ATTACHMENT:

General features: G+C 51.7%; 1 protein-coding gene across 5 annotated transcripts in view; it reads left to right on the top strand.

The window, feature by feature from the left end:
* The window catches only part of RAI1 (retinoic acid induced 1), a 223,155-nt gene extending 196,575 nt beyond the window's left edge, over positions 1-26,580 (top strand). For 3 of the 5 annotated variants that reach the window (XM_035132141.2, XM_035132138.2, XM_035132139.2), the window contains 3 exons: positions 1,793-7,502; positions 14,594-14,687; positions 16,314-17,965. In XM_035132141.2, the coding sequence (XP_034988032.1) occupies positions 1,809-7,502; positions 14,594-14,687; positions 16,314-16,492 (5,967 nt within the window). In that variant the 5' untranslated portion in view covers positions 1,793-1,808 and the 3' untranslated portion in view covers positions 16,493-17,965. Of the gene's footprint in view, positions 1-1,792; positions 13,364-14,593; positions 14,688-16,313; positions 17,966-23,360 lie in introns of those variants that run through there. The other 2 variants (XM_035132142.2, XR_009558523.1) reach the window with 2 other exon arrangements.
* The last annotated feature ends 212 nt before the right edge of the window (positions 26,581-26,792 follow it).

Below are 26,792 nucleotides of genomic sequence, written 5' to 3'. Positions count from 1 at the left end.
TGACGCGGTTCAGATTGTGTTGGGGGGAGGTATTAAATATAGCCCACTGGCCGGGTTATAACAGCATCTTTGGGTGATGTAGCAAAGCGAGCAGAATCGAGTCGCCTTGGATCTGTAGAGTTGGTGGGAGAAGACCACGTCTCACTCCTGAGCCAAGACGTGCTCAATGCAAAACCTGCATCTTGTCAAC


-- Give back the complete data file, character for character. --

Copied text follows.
General features: G+C 51.7%; 1 protein-coding gene across 5 annotated transcripts in view; it reads left to right on the top strand.

The window, feature by feature from the left end:
* The window catches only part of RAI1 (retinoic acid induced 1), a 223,155-nt gene extending 196,575 nt beyond the window's left edge, over positions 1-26,580 (top strand). For 3 of the 5 annotated variants that reach the window (XM_035132141.2, XM_035132138.2, XM_035132139.2), the window contains 3 exons: positions 1,793-7,502; positions 14,594-14,687; positions 16,314-17,965. In XM_035132141.2, the coding sequence (XP_034988032.1) occupies positions 1,809-7,502; positions 14,594-14,687; positions 16,314-16,492 (5,967 nt within the window). In that variant the 5' untranslated portion in view covers positions 1,793-1,808 and the 3' untranslated portion in view covers positions 16,493-17,965. Of the gene's footprint in view, positions 1-1,792; positions 13,364-14,593; positions 14,688-16,313; positions 17,966-23,360 lie in introns of those variants that run through there. The other 2 variants (XM_035132142.2, XR_009558523.1) reach the window with 2 other exon arrangements.
* The last annotated feature ends 212 nt before the right edge of the window (positions 26,581-26,792 follow it).

Below are 26,792 nucleotides of genomic sequence, written 5' to 3'. Positions count from 1 at the left end.
TGACGCGGTTCAGATTGTGTTGGGGGGAGGTATTAAATATAGCCCACTGGCCGGGTTATAACAGCATCTTTGGGTGATGTAGCAAAGCGAGCAGAATCGAGTCGCCTTGGATCTGTAGAGTTGGTGGGAGAAGACCACGTCTCACTCCTGAGCCAAGACGTGCTCAATGCAAAACCTGCATCTTGTCAAC